We're not speaking only about anger associated with death, but about anytime we feel anger. Elisabeth Kübler-Ross, the renowned grief expert who identified the Five Stages of Grief, said that we could feel anger, let it pass through us, and be done with it in a few minutes. She went on to say that any anger we feel over 15 minutes is old anger.

Of course anger is only one of the emotions that arise. When a relationship ends, when divorce happens, and even when a death occurs, we are left with so many feelings. Feeling them is the first step toward healing.

2. Allowing Old Wounds to Come Up for Healing

Your loss will also be a window into your old wounds, and like it or not, they are going to come forth. Some of them you may not be aware of. When you're going through a breakup, for example, you may think, I knew he wasn't going to stay. In a divorce, you may believe that I don't deserve love, or when a loved one dies that, Bad things always happen to me. These are negative thoughts that stretch beyond the current loss.

It's certainly helpful to take advantage of grief as a time to reflect on the past with tenderness—but to relive it over and over is painful and nonproductive. That's what you tend to do when you just go back without an intention of healing.

Where did these negative thoughts originate? The answer is that they originated in the past and weren't healed with love. Together we'll shine a light on those old wounds and negative thought processes and begin the healing process with love and compassion.

3. Changing Distorted Thinking about Relationships, Love, and Life

When you grieve any loss, you apply your current thinking, which, at its best, is often distorted. What do we mean by that? It is when your beliefs are colored by the wounds of childhood and shaped by hurts from past relationships. Distorted thinking is often molded by your parents and others in your life who did the best they could, but also carried their own distorted thinking from their childhoods. All of this worked together to form the current self-talk in your mind as you think your same old thoughts over and over again. Then you bring this old thinking, the negative self-talk, to your new loss.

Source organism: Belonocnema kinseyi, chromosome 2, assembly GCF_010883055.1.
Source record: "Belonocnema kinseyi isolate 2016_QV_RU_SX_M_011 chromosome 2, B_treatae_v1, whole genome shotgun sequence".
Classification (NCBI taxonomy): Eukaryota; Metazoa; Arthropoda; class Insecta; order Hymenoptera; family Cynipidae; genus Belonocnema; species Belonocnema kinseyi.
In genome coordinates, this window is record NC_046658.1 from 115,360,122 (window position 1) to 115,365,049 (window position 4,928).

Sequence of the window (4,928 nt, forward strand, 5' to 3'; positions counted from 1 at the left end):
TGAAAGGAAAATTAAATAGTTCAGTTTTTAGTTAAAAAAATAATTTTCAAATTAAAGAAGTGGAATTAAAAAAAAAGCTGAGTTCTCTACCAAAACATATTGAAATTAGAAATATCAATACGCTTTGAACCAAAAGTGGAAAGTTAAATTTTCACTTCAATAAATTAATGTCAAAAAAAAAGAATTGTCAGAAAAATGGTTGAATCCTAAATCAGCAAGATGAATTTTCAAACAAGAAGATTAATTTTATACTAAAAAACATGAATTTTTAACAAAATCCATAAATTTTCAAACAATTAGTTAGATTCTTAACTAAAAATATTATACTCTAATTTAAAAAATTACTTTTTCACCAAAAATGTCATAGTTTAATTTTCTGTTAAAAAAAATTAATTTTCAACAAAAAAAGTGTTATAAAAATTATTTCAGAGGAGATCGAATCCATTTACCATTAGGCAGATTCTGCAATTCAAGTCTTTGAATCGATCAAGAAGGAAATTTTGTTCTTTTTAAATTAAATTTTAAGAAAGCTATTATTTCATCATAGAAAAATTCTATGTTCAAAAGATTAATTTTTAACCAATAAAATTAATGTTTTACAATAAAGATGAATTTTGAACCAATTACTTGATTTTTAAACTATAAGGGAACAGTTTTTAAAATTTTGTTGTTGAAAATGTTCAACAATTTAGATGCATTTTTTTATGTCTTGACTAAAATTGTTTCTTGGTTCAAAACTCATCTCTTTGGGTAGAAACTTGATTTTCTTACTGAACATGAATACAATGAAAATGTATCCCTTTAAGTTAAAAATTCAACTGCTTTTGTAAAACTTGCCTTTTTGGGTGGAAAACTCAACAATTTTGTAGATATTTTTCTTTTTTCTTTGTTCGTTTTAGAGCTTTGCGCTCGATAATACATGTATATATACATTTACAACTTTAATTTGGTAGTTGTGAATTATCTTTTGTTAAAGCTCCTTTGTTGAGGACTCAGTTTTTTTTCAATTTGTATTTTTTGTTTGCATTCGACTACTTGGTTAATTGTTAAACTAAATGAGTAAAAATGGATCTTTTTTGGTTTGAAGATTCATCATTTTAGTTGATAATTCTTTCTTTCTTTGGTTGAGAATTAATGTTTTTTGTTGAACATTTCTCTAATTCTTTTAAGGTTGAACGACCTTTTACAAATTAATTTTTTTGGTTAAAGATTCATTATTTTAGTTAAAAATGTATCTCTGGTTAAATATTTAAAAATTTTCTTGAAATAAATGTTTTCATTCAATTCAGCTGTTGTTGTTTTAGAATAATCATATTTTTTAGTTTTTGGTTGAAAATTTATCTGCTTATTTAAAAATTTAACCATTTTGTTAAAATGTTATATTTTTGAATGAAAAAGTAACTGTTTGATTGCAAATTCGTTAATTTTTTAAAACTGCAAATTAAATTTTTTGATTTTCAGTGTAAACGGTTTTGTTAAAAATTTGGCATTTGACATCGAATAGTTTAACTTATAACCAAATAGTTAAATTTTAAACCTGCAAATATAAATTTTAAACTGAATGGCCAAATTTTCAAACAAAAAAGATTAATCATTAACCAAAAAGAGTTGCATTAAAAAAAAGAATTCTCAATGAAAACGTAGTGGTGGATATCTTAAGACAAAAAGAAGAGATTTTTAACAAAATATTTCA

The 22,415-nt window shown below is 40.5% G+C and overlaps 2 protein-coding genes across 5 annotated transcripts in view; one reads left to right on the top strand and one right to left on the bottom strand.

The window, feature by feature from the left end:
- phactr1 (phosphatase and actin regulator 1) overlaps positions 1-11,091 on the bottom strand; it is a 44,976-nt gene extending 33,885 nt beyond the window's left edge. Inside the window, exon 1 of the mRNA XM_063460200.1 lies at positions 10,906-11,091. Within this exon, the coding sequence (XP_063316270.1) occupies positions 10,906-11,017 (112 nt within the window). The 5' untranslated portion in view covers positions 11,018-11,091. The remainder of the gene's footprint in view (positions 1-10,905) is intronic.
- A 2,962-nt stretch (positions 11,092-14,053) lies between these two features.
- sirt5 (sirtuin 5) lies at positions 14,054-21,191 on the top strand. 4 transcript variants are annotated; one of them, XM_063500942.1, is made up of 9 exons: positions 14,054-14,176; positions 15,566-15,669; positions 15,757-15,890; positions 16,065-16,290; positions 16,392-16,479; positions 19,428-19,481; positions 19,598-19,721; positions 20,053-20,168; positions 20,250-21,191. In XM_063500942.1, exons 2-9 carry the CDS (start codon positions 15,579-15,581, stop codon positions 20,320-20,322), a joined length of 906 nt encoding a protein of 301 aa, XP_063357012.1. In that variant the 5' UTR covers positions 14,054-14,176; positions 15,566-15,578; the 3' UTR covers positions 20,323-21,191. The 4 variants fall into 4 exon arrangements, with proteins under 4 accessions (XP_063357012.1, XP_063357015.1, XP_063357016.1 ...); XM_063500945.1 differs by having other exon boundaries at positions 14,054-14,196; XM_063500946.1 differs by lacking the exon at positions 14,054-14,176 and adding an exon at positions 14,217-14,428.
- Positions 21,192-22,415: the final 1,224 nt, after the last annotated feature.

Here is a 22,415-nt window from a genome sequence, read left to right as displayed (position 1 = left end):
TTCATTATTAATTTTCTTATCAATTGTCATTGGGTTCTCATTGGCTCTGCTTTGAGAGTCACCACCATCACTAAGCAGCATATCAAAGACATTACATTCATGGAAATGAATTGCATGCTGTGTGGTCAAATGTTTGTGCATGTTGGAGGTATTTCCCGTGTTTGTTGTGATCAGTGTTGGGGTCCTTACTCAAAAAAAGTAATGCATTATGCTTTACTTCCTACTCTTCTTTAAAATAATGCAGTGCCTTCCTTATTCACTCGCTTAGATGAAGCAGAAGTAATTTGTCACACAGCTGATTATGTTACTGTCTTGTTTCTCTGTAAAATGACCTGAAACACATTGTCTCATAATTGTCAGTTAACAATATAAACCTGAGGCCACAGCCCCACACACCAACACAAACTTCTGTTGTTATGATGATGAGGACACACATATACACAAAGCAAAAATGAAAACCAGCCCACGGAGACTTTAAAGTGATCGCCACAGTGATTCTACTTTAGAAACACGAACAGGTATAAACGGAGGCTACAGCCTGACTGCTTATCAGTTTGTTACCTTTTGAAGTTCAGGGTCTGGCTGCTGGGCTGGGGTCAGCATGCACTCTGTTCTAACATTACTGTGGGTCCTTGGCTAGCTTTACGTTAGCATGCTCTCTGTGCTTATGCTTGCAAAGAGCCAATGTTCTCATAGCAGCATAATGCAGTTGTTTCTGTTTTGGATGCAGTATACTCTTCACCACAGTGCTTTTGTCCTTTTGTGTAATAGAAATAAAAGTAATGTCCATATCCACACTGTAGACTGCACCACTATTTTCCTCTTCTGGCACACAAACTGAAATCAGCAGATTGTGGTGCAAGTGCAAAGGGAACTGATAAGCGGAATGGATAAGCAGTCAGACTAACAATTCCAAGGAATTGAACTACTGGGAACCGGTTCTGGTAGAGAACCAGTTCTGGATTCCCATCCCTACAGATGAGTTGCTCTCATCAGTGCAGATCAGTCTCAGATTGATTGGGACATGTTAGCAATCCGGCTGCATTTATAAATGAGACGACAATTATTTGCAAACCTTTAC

This is why human beings so often talk to ourselves without love and tenderness after we've just lost someone we cared for deeply. We blame ourselves, we throw a pity party, and we even feel that we deserve the pain we're now experiencing. How do we break the cycle? Read on to learn about the importance of positive affirmations and their powerful effect on distorted thinking.

The Power of Affirmations to Heal Grief

Affirmations are statements that reinforce a positive or negative belief. We want to raise your awareness of the negative ones you might use and gently invite new, positive ones into your life. In your thinking, you're always affirming something. Unfortunately, when your thinking is distorted, you're usually repeating negative affirmations.